During the WWDC 2021 keynote, Apple announced its next version of MacOS. Known as Monterey, this year’s MacOS desktop operating system is available to developers to download as part of a beta program starting today, with a consumer beta to be released in July. The Cupertino, California, software giant and Mac maker committed to a vague fall release for the final OS after all beta tests have been completed.
Even if you’re not a developer, we’ll show you how to download Apple’s MacOS Monterey, which saw a number jump to version 12 this year following MacOS 11 Big Sur last year.
To get started with the download, you’ll want to:
- Register as a developer beta tester. You can then log in with your developer credential to Apple’s developer portal and enroll your Mac. You will need to be a registered developer to do this, which requires a $99 annual fee.
- Once you’ve registered to enroll your Mac, you’ll be greeted with on-screen instructions to install the developer profile. You’ll have to follow the installation wizard to install the developer profile.
- After the developer profile is completed, you can now download and run MacOS 12 Beta. To do this, click on the Apple menu at the top and navigate to About Mac. Then click on Software Update and follow the on-screen wizard to download the MacOS 12 Beta. The download process will take some time, as the file comes in at 11.78GB on my Intel-based MacBook Pro 13-inch.
Once the beta operating system is downloaded, you’ll be asked to restart your Mac to apply the update, and you’re off to journey in the OS that’s named after California’s coastal seaside.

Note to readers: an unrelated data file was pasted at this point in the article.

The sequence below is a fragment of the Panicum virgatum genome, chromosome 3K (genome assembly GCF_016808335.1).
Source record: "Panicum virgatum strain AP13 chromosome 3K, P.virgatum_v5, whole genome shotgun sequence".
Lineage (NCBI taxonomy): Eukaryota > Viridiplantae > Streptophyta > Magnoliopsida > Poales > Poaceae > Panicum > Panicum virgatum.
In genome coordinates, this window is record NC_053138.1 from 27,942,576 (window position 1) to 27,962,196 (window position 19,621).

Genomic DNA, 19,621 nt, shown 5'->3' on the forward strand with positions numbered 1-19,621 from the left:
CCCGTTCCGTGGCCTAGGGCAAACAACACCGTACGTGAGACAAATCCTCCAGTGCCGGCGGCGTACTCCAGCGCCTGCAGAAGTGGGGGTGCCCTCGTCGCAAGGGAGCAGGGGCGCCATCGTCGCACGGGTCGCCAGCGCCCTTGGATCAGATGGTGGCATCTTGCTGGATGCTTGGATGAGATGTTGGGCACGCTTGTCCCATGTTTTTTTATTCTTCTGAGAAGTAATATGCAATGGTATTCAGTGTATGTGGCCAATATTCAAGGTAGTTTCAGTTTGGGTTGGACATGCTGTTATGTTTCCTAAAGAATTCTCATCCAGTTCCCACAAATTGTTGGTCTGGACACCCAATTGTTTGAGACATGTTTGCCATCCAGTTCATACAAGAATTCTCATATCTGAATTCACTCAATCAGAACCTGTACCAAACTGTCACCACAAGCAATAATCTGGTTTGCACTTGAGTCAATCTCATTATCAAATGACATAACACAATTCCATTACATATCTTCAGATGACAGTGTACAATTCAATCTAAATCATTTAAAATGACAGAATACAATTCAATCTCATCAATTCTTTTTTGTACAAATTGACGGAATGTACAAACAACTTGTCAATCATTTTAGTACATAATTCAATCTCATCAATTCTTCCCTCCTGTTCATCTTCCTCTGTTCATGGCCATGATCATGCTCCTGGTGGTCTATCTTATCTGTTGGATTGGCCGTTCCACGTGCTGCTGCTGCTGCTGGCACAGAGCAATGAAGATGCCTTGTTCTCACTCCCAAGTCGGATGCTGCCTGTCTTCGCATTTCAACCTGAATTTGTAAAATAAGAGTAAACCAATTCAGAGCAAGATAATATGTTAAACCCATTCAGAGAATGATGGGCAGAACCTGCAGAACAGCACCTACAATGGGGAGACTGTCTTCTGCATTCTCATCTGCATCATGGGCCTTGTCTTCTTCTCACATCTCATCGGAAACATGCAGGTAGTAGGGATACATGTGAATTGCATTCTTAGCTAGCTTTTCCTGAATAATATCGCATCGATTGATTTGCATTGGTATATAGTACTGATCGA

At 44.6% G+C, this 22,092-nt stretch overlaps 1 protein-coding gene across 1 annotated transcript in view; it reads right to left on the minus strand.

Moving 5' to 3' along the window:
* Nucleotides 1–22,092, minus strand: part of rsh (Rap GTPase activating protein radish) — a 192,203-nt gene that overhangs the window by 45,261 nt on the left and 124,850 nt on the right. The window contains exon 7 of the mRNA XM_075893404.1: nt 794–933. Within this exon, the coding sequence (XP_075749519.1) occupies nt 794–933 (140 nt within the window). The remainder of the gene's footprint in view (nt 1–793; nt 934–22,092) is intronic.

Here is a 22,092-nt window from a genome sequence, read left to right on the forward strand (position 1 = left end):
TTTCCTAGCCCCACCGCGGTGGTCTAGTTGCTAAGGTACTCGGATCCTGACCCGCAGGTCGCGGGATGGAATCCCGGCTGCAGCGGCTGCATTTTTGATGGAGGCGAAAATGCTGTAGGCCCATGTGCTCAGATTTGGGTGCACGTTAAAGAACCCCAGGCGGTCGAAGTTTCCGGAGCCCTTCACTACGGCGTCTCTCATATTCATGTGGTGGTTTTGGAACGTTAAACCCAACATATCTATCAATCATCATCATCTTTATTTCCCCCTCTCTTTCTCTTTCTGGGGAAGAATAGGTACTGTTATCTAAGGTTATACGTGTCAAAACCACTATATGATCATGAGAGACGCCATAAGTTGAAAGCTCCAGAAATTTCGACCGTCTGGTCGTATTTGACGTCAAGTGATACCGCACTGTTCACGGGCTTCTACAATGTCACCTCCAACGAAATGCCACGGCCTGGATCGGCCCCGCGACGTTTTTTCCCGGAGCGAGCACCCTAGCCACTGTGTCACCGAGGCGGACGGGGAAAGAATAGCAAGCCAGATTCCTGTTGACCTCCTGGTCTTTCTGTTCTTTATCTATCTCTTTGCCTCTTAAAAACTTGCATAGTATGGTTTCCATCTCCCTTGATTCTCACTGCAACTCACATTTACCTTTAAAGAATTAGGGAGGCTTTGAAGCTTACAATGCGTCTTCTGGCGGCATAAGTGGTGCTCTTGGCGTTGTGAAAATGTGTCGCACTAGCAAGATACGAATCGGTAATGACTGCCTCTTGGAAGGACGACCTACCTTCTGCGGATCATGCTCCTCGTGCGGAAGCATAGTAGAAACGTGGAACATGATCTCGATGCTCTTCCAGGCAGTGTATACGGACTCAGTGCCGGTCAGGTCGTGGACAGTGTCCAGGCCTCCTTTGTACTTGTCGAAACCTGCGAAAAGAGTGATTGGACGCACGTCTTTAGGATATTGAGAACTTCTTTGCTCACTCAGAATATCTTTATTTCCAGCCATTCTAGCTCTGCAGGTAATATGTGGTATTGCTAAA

For consumers interested in the public beta, you’ll have to wait until Apple launches the public MacOS Beta in July. Like the developer beta, you’ll need to enroll your Mac in the program and install the public beta profile to receive The MacOS 12 Beta. To prepare for the consumer release, you can register your interest and enroll in the beta program through Apple’s portal now.
Be advised that as with all betas, there are certain risks involved, including, but not limited to, data loss. Apple advises that you do not run betas on any working machine, and beta downloads should be applied only to secondary systems or machines that are designated for beta testing. If you encounter any bugs or glitches, Apple also recommends you file bug reports and provide feedback to improve software development ahead of MacOS 12’s public release this fall.